(This article first appeared in the June 2014 issue of AZ CPA Magazine)
contributed by Sally Taylor
If you haven’t thought about 529 plans in a while, now might be a good time to think about them again and consider offering them to your clients. Since 529 plans were introduced federally through the Taxpayer Relief Act of 1997, they have become the principal way for Americans to save for college. Not only have their tax advantages made them popular savings tools for many families, the simplicity of creating new 529 plan accounts has also made them popular for every family, no matter their income level. Creating an account can be as easy as opening one online or downloading a form, completing it, and mailing it in.
529 plans continue to be operated either by the states or by educational institutions through prepaid tuition programs. Long gone are the days when there were limited investment options in 529 plan accounts. There are currently 95 savings programs offered by the states, with more than 3,000 portfolios with $165 billion in assets. Another $15 billion in assets is held by the 20 prepaid tuition programs that exist today.
Federal and State Tax Breaks
Hands down, 529 plans offer the best opportunity for tax-advantaged savings for college expenses. Although contributions are not federally tax deductible, the investment grows tax-deferred and even tax-free if the distributions are paid out for the beneficiary’s college costs.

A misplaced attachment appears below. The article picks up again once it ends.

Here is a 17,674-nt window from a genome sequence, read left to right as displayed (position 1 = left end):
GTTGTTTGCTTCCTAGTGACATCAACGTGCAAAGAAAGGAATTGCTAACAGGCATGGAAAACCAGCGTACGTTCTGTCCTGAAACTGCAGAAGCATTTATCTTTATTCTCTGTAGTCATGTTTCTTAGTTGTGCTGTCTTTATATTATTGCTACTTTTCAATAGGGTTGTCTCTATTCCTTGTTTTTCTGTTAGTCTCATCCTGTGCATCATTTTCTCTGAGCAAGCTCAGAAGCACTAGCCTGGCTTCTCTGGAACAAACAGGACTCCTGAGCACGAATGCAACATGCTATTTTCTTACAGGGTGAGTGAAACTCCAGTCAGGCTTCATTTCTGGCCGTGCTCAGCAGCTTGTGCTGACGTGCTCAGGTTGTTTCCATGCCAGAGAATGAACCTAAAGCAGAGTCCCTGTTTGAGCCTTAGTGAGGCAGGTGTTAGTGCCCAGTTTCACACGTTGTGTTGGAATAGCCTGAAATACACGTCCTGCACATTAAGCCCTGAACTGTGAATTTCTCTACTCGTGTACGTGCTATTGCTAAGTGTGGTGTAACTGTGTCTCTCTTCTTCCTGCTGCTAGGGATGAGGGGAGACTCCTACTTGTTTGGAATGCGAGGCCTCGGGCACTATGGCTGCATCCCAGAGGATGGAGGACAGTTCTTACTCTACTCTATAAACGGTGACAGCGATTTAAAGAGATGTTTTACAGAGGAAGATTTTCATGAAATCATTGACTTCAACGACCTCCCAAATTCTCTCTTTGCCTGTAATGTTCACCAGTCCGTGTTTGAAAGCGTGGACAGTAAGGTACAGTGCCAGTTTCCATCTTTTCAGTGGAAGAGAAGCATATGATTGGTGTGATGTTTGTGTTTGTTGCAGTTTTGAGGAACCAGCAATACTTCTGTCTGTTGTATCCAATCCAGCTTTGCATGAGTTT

The State of Arizona provides a valuable incentive to save for college using 529 plan accounts. Beginning with the 2013 tax year, Arizona significantly increased its tax incentive for college savers. The state increased the deductions from $750 to $2,000 for individual tax filers and from $1,500 to $4,000 for joint filers. Arizona is currently one of only four states that provides tax deductions for any state’s plan, not just its own.
Planning with 529 Plan Accounts
Saving for College. Because college expenses are rising faster than inflation and family income, using the best tools and investment options available for saving for college is a critical component of a family’s financial plan. Using a 529 plan usually stands out as a family’s best choice for college savings.
Funds from any state’s program can be used at any accredited institution anywhere in the country, as long as it is used for postsecondary education expenses including tuition, fees, supplies, room and board, books and required equipment. If the beneficiary does not attend or finish college, or does not spend the entire balance in his or her 529 plan account, then another member of the beneficiary’s family can be designated as a new beneficiary. In the event a non-qualified withdrawal is taken, then the investment earnings will be subject to federal and state income tax, and a federal 10% penalty will be imposed on the earnings. If the beneficiary receives a scholarship and no longer needs the account, then penalties will not apply when the funds are withdrawn. Owning a 529 plan account can affect financial aid eligibility, but there are often favorable asset and income treatments for the accounts that are included in the formulae used for eligibility.
Estate Planning. You may be surprised to know that there are ways to use 529 plans in a family’s estate plan to reduce their estate tax exposure while also providing the traditional benefits of a 529 plan for their children or grandchildren.